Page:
More 'Hope and Change' for Gay Soldiers

The Obama administration Thursday asked a federal judge to stay her ruling that would end the Pentagon's ban on openly gay men and women serving in the U.S. military while it appeals the decision.

Judge Virginia Phillips in California on Tuesday ordered the military to stop enforcing its "don't ask, don't tell" policy and drop any pending investigations or discharges after finding that it violated the U.S. Constitution.

President Barack Obama has vowed to repeal the policy and the Defense Department has begun reviewing how to allow gay men and women to serve openly in the military, but officials warned that the injunction could undermine those efforts.

"The precipitous changes to military policy required by the court's injunction would result in a host of significant and immediate harms to the recognized public interest in ensuring that the nation has strong and effective military operations," the administration said in a court filing in California.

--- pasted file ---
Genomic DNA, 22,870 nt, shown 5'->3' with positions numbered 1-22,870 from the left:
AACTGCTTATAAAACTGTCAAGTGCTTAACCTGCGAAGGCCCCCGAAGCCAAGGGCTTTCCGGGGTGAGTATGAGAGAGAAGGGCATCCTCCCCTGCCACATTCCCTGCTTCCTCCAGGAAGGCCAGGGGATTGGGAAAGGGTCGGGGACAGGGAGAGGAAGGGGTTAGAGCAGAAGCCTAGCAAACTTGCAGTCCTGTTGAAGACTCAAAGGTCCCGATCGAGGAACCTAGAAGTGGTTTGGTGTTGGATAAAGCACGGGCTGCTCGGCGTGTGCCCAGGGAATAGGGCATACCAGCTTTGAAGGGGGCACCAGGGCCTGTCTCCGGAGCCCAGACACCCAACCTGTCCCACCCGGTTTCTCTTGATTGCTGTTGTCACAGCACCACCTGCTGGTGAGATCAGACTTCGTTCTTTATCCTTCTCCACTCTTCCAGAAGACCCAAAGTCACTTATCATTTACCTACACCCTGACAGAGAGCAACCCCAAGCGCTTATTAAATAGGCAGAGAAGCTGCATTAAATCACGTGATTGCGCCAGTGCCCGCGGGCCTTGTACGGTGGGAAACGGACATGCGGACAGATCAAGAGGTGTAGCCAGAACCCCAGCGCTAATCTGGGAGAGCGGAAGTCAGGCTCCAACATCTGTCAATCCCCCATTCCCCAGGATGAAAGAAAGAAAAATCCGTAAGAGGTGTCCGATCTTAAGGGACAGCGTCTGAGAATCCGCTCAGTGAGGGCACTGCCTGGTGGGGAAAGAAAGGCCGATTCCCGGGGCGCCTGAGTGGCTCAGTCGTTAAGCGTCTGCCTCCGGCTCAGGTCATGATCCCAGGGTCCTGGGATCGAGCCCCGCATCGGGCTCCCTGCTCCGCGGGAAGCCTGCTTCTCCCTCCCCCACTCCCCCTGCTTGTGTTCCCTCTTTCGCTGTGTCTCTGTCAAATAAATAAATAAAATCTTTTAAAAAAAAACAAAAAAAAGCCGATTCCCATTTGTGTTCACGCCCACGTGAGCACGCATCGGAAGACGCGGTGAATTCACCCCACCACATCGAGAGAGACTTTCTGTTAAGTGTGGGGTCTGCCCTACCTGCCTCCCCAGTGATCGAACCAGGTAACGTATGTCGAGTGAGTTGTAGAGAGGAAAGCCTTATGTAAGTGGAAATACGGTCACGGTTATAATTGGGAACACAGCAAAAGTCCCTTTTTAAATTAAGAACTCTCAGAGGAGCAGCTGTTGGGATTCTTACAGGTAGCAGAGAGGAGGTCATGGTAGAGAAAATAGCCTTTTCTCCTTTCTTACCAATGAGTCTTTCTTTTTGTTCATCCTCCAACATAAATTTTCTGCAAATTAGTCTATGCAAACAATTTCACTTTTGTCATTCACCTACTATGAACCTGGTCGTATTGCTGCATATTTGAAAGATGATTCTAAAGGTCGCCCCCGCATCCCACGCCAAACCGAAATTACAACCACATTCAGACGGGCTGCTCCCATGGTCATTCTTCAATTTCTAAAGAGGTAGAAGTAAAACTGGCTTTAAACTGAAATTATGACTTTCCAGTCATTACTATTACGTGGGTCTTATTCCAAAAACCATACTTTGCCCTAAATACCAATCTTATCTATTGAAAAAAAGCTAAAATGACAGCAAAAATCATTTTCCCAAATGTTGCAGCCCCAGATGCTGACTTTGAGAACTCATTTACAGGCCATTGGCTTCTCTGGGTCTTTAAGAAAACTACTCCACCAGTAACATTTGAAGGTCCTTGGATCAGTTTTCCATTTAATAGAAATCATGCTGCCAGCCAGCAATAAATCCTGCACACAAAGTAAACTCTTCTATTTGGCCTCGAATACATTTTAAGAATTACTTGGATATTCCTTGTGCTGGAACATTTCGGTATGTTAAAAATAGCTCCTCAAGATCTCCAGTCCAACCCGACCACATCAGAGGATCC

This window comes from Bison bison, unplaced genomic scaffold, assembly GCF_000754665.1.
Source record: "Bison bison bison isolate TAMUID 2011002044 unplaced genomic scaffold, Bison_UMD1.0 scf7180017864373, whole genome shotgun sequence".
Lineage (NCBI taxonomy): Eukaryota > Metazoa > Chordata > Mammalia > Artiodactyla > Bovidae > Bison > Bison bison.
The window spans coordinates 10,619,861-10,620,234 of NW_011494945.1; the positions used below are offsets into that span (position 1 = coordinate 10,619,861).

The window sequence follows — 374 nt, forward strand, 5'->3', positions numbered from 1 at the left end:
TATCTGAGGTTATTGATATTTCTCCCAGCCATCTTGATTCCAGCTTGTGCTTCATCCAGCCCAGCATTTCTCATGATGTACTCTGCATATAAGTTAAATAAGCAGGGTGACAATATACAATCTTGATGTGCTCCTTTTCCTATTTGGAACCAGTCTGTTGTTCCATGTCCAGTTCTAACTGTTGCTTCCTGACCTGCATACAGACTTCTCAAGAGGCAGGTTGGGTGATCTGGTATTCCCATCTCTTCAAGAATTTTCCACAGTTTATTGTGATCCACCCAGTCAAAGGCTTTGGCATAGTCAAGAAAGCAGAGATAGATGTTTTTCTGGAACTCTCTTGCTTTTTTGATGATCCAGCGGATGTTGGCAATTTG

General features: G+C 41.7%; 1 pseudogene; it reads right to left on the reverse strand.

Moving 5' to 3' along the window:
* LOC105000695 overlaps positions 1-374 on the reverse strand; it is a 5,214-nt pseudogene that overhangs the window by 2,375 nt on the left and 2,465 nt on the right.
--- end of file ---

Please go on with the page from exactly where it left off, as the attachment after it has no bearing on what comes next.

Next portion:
The Justice Department filed the stay request on behalf of the administration and typically defends laws on the books even if the president opposes them.

The department also requested the judge issue an administrative stay while she considers a full stay of her ruling.

If Phillips refuses to grant any stay while the government appeals, the Obama administration will ask the U.S. Court of Appeals for the Ninth Circuit to block her ruling pending the appeal.

The "don't ask, don't tell" policy was introduced in 1993 by President Bill Clinton and enacted into law, overturning a previous policy of excluding gay men and women altogether based on a premise that homosexuality was incompatible with the military.


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